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Hoffmann, R. A wiki for the life sciences where authorship matters. Nature Genetics (2008)

Dopamine receptor-coupling defect in hypertension.

Dopamine synthesized in non-neural tissues, eg, renal proximal tubule, functions in an autocrine or paracrine manner. The effects of dopamine are transduced by two classes of receptors (D1- and D2-like) that belong to the superfamily of G protein-coupled receptors. In genetic hypertension, the D1 receptor, a member of the D1-like receptor family, is uncoupled from its G protein complex, resulting in a decreased ability to regulate renal sodium transport. The impaired D1 receptor/G protein coupling in renal proximal tubules in genetic hypertension is secondary to abnormal phosphorylation and desensitization of the D1 receptor caused by activating single nucleotide polymorphisms of a G protein-coupled receptor kinase, GRK type 4.[1]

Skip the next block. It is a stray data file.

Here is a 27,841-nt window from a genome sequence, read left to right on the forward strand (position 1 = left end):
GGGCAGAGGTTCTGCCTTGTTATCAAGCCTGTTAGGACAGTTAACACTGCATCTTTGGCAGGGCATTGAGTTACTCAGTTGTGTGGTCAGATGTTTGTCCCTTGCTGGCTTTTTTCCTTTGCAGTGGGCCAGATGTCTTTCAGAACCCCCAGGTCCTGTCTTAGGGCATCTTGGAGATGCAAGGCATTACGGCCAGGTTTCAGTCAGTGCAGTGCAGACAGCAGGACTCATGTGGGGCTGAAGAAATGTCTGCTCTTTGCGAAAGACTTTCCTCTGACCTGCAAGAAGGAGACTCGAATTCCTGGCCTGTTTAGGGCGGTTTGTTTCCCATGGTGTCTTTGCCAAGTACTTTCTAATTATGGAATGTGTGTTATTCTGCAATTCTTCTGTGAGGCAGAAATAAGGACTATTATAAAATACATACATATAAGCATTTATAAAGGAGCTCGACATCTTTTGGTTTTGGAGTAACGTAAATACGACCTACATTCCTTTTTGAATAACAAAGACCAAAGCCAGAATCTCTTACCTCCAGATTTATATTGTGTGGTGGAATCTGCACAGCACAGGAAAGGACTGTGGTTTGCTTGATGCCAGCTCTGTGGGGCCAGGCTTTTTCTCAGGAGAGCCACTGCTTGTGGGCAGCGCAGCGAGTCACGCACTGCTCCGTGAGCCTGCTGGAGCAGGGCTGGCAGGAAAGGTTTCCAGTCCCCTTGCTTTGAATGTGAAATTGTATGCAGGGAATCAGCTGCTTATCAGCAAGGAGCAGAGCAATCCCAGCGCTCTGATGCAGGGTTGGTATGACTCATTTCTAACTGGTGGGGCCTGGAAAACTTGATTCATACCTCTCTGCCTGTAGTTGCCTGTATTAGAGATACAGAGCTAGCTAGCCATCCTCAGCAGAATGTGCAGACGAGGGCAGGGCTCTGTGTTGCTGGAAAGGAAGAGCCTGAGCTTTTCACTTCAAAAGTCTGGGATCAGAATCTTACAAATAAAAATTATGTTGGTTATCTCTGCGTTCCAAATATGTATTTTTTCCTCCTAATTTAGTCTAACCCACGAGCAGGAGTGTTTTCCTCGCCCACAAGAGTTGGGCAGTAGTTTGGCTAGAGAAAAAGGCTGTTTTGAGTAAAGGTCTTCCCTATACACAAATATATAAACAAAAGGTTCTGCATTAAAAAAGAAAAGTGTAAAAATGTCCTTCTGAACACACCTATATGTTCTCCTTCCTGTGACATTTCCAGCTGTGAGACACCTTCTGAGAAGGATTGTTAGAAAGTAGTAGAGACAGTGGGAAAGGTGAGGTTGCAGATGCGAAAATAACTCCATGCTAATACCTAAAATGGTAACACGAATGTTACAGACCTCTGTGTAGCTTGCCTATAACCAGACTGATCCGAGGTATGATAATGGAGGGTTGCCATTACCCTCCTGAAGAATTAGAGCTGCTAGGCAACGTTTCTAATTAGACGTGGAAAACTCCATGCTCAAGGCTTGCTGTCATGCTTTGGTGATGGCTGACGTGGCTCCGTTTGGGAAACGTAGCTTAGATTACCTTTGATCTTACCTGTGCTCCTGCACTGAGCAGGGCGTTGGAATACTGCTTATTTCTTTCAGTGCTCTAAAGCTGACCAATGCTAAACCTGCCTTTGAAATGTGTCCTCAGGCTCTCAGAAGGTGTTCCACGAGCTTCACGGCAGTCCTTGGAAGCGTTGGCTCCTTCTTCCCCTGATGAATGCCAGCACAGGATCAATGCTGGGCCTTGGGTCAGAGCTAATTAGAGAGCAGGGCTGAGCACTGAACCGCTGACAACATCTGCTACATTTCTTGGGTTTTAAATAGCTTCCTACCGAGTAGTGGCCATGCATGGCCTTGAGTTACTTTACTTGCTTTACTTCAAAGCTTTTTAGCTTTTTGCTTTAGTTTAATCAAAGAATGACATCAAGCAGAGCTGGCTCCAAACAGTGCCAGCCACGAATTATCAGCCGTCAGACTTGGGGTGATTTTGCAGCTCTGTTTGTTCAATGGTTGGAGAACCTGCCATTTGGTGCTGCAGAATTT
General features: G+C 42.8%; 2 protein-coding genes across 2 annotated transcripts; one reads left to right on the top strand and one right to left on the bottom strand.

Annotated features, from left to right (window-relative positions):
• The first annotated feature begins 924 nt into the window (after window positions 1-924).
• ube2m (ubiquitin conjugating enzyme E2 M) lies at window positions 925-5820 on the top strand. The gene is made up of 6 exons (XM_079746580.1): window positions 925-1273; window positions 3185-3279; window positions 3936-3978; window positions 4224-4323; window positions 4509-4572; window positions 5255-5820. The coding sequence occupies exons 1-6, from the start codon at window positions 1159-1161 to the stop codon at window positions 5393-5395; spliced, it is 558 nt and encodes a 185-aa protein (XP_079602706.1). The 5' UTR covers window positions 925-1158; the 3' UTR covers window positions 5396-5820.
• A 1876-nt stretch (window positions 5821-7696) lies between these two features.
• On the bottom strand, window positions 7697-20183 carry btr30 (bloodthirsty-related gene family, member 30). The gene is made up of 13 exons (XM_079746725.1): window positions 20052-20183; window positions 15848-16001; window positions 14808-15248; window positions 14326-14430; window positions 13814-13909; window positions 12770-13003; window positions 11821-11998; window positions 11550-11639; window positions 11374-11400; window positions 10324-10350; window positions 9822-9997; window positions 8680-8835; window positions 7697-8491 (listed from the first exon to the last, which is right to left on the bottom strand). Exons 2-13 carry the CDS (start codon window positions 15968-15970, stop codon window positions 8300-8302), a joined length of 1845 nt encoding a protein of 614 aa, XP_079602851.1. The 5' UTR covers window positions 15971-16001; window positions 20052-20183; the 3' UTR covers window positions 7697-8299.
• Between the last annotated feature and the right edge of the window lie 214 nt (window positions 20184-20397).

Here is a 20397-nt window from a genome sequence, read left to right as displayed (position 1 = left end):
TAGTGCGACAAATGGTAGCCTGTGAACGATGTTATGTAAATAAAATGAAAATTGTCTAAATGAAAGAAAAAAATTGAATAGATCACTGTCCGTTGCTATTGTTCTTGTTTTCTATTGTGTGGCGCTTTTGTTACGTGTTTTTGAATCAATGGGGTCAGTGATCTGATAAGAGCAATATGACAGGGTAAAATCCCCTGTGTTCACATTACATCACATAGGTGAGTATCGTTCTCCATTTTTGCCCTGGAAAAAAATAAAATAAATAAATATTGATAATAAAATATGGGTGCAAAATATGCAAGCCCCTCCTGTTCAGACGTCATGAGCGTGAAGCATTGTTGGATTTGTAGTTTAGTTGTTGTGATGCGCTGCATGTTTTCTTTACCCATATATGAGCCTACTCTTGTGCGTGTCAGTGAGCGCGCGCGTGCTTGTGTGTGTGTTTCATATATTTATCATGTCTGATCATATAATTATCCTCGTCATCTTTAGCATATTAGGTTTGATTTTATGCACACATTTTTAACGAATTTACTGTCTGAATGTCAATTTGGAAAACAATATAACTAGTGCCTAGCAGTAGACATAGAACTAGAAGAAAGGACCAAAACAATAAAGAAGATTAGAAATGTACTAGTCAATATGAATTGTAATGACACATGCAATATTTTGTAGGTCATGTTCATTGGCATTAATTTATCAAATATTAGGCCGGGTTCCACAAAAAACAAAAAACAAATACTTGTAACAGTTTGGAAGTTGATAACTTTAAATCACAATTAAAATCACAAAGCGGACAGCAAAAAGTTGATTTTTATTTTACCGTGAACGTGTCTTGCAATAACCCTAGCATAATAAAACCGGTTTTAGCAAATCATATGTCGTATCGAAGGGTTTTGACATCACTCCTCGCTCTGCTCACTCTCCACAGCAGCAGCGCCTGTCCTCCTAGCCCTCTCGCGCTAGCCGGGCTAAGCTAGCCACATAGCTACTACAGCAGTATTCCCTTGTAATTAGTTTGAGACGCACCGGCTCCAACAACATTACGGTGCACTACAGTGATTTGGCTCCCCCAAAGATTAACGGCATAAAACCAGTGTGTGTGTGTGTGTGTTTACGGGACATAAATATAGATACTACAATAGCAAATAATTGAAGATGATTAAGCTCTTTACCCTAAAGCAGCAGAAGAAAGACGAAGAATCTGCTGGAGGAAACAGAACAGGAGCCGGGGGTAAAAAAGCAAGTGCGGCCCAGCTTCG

1. Dopamine receptor-coupling defect in hypertension. Jose, P.A., Eisner, G.M., Felder, R.A. Current hypertension reports. (2002) [Pubmed]
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